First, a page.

Rubio Could Have Stopped Trump but Wouldn't Consider VP Slot, Cruz Says

Marco Rubio could have stopped Donald Trump, Ted Cruz says, but he refused to consider being VP.
Marco Rubio could have stopped Donald Trump, Ted Cruz says, but he refused to consider being VP.
photos: Michael Vadon and Gage Skidmore via Flickr CC

Flash back to early March in the chaotic Republican primary. Miami's GOP golden boy, Marco Rubio, was still clinging onto faint hope that he could bring mainstream Republicans together against insurgent Donald Trump. But then the latest polls began coming out of Florida, and it was clear Rubio was bound for crushing defeat in his home state. 

That's when Ted Cruz's camp offered a tantalizing idea: Drop out of the race, sign on as Cruz's VP, and destroy Trump. 

It wasn't just an idle whim, either. According to Cruz's camp, who spilled the story to CNN this past Sunday, they had even conducted polls in key swing states to see what a joint Rubio-Cruz ticket would do. The results?

"Blowout," an unnamed Cruz staffer tells CNN, estimating the pair of Cuban-Americans would have taken down Trump by a 60-30 margin by running in tandem instead of siphoning off votes from each other. 

We all know that "unity ticket" never happened. Instead, Rubio staked everything on pulling off a miracle in Florida. And in the end, he won just a single county in the entire state — his home district of Miami-Dade — and Trump's resounding win (combined with victories in four other battleground states that day) put him on a steamroller path to the nomination. 

Why did Rubio turn down Cruz's offer? The Senator hasn't responded to CNN's report, but his staffers tell the network that he doubted the pair would actually be any more effective together against Trump, especially because as freshman senators, they fed exactly the "inside Washington" image against which Trump was so effectively raging. 

Of course, unpacking these kinds of anonymously sourced political stories is about as straightforward as untangling Trump's tax returns.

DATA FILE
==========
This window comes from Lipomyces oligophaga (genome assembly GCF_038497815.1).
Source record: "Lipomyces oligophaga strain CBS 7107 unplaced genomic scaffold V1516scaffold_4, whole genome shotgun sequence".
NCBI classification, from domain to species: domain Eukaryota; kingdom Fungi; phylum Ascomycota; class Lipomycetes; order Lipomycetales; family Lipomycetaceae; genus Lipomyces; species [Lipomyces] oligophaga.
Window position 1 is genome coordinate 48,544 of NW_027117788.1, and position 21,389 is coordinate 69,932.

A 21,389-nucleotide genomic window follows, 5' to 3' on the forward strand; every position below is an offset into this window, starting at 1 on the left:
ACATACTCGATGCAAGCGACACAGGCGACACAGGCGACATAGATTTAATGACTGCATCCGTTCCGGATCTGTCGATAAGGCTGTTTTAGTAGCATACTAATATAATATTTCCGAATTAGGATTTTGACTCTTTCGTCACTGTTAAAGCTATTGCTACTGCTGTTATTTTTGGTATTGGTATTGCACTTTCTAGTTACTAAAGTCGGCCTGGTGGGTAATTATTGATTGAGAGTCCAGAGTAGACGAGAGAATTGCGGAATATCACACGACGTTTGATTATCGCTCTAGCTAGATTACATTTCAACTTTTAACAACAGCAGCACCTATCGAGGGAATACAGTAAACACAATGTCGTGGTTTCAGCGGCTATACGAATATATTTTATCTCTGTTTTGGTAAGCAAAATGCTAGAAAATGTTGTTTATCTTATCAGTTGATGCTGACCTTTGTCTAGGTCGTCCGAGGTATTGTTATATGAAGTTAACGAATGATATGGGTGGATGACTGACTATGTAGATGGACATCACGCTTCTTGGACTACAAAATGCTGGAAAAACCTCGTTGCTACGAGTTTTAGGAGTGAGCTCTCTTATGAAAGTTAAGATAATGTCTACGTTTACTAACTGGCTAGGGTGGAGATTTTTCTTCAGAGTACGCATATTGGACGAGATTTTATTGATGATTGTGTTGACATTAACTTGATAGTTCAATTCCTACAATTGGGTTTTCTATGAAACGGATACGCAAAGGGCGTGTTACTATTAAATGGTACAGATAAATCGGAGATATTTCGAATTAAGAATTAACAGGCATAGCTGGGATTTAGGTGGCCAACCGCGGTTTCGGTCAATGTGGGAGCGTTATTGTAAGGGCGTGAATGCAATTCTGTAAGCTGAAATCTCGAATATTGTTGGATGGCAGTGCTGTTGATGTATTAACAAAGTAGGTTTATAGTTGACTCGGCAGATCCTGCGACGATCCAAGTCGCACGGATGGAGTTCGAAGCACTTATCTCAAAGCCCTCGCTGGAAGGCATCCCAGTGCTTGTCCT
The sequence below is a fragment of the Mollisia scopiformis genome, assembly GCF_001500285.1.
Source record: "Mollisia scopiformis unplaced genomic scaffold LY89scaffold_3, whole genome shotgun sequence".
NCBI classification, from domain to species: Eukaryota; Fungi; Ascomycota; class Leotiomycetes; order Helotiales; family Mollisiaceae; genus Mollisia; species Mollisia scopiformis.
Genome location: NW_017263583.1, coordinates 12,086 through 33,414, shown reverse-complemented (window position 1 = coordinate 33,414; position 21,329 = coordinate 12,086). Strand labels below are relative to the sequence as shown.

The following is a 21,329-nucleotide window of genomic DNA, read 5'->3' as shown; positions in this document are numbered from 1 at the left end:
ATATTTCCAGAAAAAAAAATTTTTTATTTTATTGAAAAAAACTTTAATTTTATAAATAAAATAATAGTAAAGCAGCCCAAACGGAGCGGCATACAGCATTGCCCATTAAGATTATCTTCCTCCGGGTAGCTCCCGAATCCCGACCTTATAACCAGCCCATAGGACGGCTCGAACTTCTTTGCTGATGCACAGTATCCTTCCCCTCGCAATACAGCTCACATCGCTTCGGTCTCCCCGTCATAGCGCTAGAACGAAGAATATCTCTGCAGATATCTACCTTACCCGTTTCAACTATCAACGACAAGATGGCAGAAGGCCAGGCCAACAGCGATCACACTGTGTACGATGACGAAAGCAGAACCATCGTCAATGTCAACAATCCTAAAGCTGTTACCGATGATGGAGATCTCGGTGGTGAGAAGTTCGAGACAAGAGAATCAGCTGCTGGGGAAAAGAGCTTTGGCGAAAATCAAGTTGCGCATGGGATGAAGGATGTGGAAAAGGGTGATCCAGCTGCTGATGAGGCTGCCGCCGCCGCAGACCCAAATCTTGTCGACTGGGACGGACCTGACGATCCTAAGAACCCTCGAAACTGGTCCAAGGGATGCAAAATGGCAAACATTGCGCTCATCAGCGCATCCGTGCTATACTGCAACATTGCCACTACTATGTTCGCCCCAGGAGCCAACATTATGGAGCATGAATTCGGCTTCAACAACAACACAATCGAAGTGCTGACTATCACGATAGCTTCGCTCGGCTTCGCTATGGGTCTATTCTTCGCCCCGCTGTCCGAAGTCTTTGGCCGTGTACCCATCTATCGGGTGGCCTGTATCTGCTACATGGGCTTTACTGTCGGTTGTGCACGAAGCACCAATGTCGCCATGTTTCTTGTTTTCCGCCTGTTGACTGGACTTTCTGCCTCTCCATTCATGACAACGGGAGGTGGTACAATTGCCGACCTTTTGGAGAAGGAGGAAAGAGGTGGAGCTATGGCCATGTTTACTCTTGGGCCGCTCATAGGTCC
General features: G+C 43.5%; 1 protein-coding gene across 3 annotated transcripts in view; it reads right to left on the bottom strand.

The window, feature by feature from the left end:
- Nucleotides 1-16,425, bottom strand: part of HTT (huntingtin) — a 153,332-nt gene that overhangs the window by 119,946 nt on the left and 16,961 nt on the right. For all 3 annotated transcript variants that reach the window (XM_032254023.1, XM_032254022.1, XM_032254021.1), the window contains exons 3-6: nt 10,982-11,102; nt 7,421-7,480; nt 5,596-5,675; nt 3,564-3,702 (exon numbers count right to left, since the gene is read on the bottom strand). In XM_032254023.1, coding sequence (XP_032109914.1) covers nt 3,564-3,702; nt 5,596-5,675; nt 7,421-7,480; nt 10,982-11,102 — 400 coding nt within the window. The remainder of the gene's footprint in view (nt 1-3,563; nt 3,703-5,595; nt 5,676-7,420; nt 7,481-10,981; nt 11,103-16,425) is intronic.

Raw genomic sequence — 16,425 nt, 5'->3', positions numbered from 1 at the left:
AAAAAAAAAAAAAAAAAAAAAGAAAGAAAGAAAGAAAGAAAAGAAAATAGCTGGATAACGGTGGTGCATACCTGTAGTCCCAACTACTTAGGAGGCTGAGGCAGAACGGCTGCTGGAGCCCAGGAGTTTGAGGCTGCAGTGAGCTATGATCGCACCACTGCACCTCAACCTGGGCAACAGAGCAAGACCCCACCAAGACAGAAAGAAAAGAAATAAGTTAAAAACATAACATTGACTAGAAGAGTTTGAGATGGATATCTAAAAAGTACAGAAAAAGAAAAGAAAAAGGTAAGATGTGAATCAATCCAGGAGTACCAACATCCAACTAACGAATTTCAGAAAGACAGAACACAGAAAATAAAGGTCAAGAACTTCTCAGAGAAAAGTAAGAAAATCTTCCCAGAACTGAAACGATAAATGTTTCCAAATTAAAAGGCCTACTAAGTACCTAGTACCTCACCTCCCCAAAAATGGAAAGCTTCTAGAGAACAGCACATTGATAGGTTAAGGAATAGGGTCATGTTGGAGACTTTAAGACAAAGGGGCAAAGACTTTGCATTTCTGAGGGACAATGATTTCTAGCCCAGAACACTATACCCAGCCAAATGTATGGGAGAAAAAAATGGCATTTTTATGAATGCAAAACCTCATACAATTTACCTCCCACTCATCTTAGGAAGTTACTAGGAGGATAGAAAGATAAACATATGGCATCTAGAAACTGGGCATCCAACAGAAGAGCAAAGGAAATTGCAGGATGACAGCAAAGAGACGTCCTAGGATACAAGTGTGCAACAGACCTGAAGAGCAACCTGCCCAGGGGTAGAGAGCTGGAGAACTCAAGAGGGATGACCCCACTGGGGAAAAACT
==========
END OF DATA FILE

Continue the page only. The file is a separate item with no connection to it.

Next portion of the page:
Could Rubio have put a speed bump in Trump's run to Cleveland by dropping out and jumping onto Cruz's train? Maybe. 

But even in Florida, the numbers don't back up Cruz's claims. Add every vote Rubio and Cruz got in the Sunshine State primary, and they'd still come up about 40,000 votes short of Trump's number.

And Cruz's dalliance with choosing an early VP in Indiana didn't exactly swing the race there. Barely a week after announcing Carly Fiorina as his running mate, Cruz dropped out after another round of stinging losses to Trump.

The truth is, as Politico notes this morning, Cruz's tales of Rubio rejecting a VP bid and letting Trump run off with the nomination are probably mostly about setting up a 2020 rematch between the senators.  

That doesn't mean that both men — along with Miami's fellow spectacular failure, Jeb Bush — don't share blame for allowing their party to get hijacked by a guy who thinks targeting the children of U.S. enemies is legit foreign policy. Rubio and Bush in particular wasted months and millions of dollars attacking each other and ignoring Trump's rise.

In the end, that probably added far more to the real-estate magnate's rise than a last-ditch VP offer when Trump was already inevitable. 

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